It starts with rumors of a strange disease in Russia, and then spreads into global panic. One man, a lawyer in a small coastal Spanish town, documents his struggles from the first days of the rumor, until the discovery that the dead are rising and attacking the living. Now this lawyer, along with his cat must travel through a devastated land looking for a place of safety.  Apocalypse Z: The Beginning of the End is a fast paced, Zombie journal style novel that fails to stand out amongst the wide field of the genre. There is nothing blaringly wrong with the story but for a writer declared a best seller in three countries, and the Spanish Stephen King, Apocalypse Z was a basic by the number zombie tale. I was hoping for something more with this tale. Despite its international setting, this novel both stylistically and thematically has a been there, done better feel to it. Its style is reminiscent of JL Bourne’s Day by Day Armageddon without the military themes. There were things I did like. I like that the main character survived pretty much by luck, and maybe a touch of ingenuity. I like that that main character wasn’t some stoic Alpha male, but showed that the situation was devastating him emotionally. I like that the main character had a cat, and risked his life repeatedly to keep it safe. Yet, none of the things that I likes made up for the cookie cutter plot, or lifeless feel of the overall narrative. The Zombie mythology was pretty standard, the Post Apocalyptic situations uninspired, and while full of action, it came in dull waves instead of a consistent storm. While I appreciate the desperation that Louriero built into his main character, his thought process was often to scattershot and inconsistent to provide any sort of driving force to the book. Being that it was written in an almost blog like style, this internal inconsistence really hurt the voice of the character. Our main character couldn’t even decide what to call the zombies often switching his chosen name for them within the same paragraph. I think Apocalypse Z: The Beginning of the End has enough going for it that those who take infrequent forays into the zombie subgenre may enjoy it, but for those of is who true obsessive zombiephiles, it will seem like a pale copy of better tales of the undead.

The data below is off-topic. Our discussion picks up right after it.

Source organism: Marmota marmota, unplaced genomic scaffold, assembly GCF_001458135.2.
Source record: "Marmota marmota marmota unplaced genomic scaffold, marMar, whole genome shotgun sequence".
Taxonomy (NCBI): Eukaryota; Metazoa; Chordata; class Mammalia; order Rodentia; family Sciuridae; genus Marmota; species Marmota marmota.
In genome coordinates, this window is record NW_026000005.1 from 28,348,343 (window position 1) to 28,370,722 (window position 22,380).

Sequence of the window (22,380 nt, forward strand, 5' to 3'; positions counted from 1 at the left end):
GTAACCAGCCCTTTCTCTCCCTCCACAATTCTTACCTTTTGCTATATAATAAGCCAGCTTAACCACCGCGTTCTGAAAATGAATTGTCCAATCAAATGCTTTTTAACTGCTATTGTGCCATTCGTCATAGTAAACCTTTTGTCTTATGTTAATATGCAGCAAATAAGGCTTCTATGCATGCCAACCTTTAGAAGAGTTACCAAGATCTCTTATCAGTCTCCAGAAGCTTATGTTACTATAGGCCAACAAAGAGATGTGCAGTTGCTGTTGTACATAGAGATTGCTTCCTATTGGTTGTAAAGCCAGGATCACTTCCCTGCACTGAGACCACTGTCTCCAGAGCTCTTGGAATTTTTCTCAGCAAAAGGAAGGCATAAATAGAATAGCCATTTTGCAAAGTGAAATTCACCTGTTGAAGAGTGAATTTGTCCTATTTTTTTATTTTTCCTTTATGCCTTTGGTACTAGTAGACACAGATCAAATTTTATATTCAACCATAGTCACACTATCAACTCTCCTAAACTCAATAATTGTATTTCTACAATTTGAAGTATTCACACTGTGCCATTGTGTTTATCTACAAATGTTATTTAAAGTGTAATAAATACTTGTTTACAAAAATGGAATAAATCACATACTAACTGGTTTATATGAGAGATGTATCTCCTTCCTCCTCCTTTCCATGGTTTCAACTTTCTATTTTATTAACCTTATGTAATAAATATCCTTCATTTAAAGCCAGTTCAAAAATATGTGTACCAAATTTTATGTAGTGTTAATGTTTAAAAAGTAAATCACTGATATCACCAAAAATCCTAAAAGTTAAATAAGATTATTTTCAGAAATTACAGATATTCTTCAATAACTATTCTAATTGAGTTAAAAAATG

Nick Podehl is a wonderful narrator, and as always brings the text alive with his voice. I have no complaints with his technical performance and I feel he did a great job capturing the emotional fragility of the main character. That being said, there was an obvious directorial decision that seemed to bleed the international flavor from the audiobook. While listening, I posed a question on Twitter about whether or not a narrator should attempt a Spanish accent for a Spanish character in a first person tale set in Spain. I got two interesting responses. While narrators and industry people seemed to believe that no accent is better than a bad accent, most novice listeners seemed to believe some accent should have been attempted. I believe there could have been a middle ground. First off, I have listened to plenty of Nick Podehl narrations and I believe he could have pulled off a consistent accented narrative voice that would have given the audiobook an international feel without being annoying. Also, there where other things he could have done, with the rhythms and cadence of his voice that could have captured that flavor even if he chose not to go with an accent. The way the novel was read, its setting was more Akron, Ohio than coastal Spain. The fact is, this novel was a journal written in the first person by a Spanish character, and Brilliance is a big enough company that I believe that if they didn’t think Podehl was able to give it this feel, then they could have brought in someone who did. This is why I don’t blame the narrator. I believe it was a directorial choice by the company. I believe someone thought that a Zombie fans wouldn’t embrace an audiobook read in a non-American accent.  And maybe, they are right. I hope not, but it’s a possibility I can’t ignore. Yet, I was disappointed. I found that my hopes for a Zombie novel with international flavor was instead just another zombie tale that could just as easily been set in the next town over from me.